The Bachelor and the Bobby-SoxerSee more »


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8 out of 9 people found the following review useful.
Screwball Comedy With Strong Characters and Older Generation Angst, 15 August 2005
Author: silverscreen888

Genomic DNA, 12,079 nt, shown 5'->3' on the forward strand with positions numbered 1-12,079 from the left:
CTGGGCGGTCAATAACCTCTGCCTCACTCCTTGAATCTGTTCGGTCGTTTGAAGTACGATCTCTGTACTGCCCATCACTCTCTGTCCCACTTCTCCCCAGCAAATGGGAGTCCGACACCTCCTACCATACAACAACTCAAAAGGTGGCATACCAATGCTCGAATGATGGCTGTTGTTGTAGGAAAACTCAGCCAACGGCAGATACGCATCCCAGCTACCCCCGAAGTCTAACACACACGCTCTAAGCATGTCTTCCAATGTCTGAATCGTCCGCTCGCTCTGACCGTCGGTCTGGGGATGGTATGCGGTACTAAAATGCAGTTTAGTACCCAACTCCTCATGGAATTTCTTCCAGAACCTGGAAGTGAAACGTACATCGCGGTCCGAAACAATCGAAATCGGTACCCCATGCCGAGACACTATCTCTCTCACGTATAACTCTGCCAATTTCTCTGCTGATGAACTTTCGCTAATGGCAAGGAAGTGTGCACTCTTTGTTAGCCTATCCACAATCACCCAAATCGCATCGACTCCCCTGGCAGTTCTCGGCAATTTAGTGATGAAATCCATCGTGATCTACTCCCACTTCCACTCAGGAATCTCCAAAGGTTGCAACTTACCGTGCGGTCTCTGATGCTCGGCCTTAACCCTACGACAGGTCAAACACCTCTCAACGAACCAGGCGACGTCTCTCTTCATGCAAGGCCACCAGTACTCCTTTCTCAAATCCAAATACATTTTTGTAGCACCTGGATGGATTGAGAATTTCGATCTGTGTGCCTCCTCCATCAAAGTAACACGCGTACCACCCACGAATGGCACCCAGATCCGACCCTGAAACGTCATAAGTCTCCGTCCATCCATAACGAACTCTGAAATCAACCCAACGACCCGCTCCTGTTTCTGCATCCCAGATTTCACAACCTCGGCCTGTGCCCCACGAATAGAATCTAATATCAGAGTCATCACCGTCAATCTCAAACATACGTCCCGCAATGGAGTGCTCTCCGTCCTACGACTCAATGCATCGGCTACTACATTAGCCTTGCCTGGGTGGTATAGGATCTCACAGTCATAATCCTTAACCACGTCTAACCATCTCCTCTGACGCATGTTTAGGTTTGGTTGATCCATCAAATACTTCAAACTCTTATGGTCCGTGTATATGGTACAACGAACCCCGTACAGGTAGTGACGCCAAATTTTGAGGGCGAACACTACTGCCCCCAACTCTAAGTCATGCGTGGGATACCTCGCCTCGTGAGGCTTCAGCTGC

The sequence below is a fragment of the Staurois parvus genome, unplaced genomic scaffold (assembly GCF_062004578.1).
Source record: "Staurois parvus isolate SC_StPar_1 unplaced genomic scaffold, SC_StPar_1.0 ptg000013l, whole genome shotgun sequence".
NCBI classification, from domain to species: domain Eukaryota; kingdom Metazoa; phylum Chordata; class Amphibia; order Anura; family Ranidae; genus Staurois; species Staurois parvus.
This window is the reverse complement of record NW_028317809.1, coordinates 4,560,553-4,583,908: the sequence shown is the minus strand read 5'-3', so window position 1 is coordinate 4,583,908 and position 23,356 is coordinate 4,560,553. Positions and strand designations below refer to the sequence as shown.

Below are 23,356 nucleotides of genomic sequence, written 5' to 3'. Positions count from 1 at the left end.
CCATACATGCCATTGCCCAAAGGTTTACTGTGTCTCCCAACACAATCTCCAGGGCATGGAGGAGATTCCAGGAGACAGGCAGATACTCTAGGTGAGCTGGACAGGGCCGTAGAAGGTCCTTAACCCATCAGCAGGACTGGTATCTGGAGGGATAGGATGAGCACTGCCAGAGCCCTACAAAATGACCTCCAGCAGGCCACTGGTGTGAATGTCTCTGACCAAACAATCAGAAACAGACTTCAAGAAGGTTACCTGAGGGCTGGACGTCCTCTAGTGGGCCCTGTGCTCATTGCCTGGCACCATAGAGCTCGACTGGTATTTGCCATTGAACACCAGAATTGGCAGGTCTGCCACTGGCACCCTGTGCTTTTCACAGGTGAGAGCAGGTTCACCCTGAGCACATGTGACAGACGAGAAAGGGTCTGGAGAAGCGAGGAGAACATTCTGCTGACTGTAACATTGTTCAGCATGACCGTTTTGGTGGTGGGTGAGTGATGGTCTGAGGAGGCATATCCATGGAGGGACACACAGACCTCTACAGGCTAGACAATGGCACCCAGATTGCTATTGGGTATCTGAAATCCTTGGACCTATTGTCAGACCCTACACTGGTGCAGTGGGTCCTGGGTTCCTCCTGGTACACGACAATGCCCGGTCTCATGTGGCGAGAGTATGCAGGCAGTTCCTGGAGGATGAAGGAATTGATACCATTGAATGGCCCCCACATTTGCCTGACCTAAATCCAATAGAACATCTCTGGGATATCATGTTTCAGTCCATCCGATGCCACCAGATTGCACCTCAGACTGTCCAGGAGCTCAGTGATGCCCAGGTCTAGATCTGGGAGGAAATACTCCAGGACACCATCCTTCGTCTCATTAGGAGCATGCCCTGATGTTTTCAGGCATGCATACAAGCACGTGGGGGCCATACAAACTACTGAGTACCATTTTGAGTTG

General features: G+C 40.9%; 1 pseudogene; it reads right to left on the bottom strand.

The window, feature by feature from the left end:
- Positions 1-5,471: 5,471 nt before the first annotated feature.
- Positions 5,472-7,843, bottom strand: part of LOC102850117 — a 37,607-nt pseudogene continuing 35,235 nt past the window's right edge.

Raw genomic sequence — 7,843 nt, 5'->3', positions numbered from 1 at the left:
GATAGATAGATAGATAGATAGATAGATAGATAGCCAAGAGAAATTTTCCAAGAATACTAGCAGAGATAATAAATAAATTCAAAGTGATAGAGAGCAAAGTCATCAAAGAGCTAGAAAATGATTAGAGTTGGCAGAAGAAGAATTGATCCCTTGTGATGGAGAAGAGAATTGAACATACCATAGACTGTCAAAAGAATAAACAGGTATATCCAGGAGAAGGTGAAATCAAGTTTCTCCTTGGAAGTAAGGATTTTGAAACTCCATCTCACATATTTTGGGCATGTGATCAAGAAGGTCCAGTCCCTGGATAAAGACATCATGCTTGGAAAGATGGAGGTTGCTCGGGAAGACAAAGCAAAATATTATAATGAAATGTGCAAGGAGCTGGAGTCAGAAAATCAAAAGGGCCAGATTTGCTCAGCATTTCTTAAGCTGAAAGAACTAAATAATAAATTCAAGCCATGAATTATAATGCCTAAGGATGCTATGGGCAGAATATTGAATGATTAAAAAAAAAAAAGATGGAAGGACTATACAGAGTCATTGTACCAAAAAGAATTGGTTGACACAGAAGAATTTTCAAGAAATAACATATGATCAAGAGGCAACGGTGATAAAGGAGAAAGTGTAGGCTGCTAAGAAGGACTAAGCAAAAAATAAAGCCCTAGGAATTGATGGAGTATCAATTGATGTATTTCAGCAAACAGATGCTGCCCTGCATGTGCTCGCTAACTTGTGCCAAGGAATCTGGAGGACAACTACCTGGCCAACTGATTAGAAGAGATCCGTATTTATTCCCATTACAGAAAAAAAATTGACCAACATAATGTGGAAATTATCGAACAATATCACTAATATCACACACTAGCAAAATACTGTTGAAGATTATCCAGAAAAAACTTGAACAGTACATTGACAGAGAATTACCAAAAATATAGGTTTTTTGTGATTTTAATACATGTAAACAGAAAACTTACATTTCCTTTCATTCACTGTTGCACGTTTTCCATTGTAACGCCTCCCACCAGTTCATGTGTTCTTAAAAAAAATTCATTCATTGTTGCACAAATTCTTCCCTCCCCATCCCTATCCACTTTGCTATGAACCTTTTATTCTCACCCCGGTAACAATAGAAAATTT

This film is one of the most copied in the history of Hollywood, I claim. I find it is clever without being profound, its characters are unusually believable and well-developed; and it is a light-hearted look from beginning to end at a very interesting plot question--the precocity of young people who lack categorizing definitions, life-experience and therefore the context to make prioritized value decisions; in a word, it's about the problems adults have with children who want to act as grown ups without having the means to do so successfully. The central character of this film is a successful bachelor named Richard Nugent. Through no fault of his own, the artist ends up in court before Judge Margaret Turner who recognizes his innocence but warns him not to appear before her again on a similar charge, caused by a lady in a night club.,. The situation then become complicated by Nugent's appearance before a high-school class as speaker, an event at which Margaret's daughter falls in love with him despite or because of the difference in their ages. Margaret enlists his help when a casual put-off remark results in the daughter's showing up at Nugent's apartment to be painted. Her idea is to have him continue to see Susan, in the hopes the daughter will realize she belongs with someone nearer her own age. The result is merriment that takes many forms, including physical contests at a picnic where Nugent finds himself the rival of Margaret's boyfriend while trying to lose for Susan's sake; a basketball game where he must champion her erstwhile beau from the bleachers; and family occasions where the dialogue turns frequently hilarious. The best thing about this screwball comedy, to me as a writer, is the gradual development of relationships it allows the audience to share. Fundamentally, the film concerns five persons--Nugent, played with charm by Cary Grant, intelligent Myrna Loy as Margaret, pretty Shirley Temple as a fast-growing Susan, her daughter, Rudy Vallee as Grant's rival, prefiguring his stuffy role in "How to Succeed in Business" and other comedies, and Lillian Randolph as long-suffering Bessie, the family's maid and confidant-adviser. The happy ending achieved for all in this story-line is the result of the common sense shown by Loy and Grant; the 'screwball' aspect which is not a genre, but rather a way-of-handling social-mores comedy, is here made to serve a plot that involves several hard-working normative people in a situation that should never have happened but has in fact happened. The production values of this bright comedy are far-above-average I suggest in every respect. Leigh Harline's music is understated and very useful, and the cinematography by Robert de Grasse and Nichloas Musuraca is high-contrast B/W and very good in a number of types of scenes. Director Irving Reis and writer Sidney Sheldon keep the film's pace and style very swift and consistent. Art Direction by Carroll Clark and Albert S. D'Agostino and the set decorations by James Altwies and Darrell Silvera add to the elegance and fun of the production. Edward Stevenson provided the gowns. Among the cast, Cary Grant is very-well cast it seems to me as the suave, womanizing and genial Nugent; he also portrays exasperation very nicely, and his reading of comedic one-liners is one of his best professional strengths. Myrna Loy suggests her sensuous side so well that she fits perfectly the stuffy role of a judge who is decidedly unstuffy. Her confidant in the film other than Randolph is Ray Collins, always a great listener and man with a wisecrack or sage advice. Temple is very good indeed as a teenager; her teenaged films are for me the best of her filmic outings. Vallee created a whole new career for himself as droll comedic second-lead with this impersonation; and Randolph is very strong as the understanding servant-cum-friend. Others in the cast include Veda Ann Borg, Dan Tobin, Harry Davenport and Ransom Sherman. All the younger people in the film are well-chosen by my standards. The film introduces the nonsensical "You remind me of a man" mnemonic, which became the springboard for "The Power", Frank M. Robinson's sci-fi classic, and a fine film of the 1960s. This is a dialogue and situation comedy with elements of satire and more. It is frequently as good as its award-winning screenplay would lead one to expect it would be, and then some. Civilized angst about the younger generation perhaps never seemed to be funnier than in this movie.